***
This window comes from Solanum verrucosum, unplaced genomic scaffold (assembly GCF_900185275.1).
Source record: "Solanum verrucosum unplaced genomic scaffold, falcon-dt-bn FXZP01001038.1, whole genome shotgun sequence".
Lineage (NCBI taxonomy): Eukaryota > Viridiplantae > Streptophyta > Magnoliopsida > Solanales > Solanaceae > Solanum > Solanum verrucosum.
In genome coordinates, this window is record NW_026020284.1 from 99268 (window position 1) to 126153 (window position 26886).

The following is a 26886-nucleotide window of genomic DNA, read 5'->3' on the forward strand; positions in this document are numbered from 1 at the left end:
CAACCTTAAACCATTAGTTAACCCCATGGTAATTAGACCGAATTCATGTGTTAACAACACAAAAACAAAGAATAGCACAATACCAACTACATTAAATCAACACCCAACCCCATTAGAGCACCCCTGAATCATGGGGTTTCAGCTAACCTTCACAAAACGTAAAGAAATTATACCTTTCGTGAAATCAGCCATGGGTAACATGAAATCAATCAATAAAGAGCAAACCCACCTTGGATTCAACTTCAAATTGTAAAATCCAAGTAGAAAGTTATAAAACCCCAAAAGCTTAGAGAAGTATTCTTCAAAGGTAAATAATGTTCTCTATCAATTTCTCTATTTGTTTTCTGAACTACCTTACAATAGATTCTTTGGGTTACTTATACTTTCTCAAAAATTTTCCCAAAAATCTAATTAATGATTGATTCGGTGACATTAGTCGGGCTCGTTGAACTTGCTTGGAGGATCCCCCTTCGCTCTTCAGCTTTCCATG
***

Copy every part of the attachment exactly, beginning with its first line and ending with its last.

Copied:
This window comes from Solanum verrucosum, unplaced genomic scaffold (assembly GCF_900185275.1).
Source record: "Solanum verrucosum unplaced genomic scaffold, falcon-dt-bn FXZP01001038.1, whole genome shotgun sequence".
Lineage (NCBI taxonomy): Eukaryota > Viridiplantae > Streptophyta > Magnoliopsida > Solanales > Solanaceae > Solanum > Solanum verrucosum.
In genome coordinates, this window is record NW_026020284.1 from 99268 (window position 1) to 126153 (window position 26886).

The following is a 26886-nucleotide window of genomic DNA, read 5'->3' on the forward strand; positions in this document are numbered from 1 at the left end:
CAACCTTAAACCATTAGTTAACCCCATGGTAATTAGACCGAATTCATGTGTTAACAACACAAAAACAAAGAATAGCACAATACCAACTACATTAAATCAACACCCAACCCCATTAGAGCACCCCTGAATCATGGGGTTTCAGCTAACCTTCACAAAACGTAAAGAAATTATACCTTTCGTGAAATCAGCCATGGGTAACATGAAATCAATCAATAAAGAGCAAACCCACCTTGGATTCAACTTCAAATTGTAAAATCCAAGTAGAAAGTTATAAAACCCCAAAAGCTTAGAGAAGTATTCTTCAAAGGTAAATAATGTTCTCTATCAATTTCTCTATTTGTTTTCTGAACTACCTTACAATAGATTCTTTGGGTTACTTATACTTTCTCAAAAATTTTCCCAAAAATCTAATTAATGATTGATTCGGTGACATTAGTCGGGCTCGTTGAACTTGCTTGGAGGATCCCCCTTCGCTCTTCAGCTTTCCATG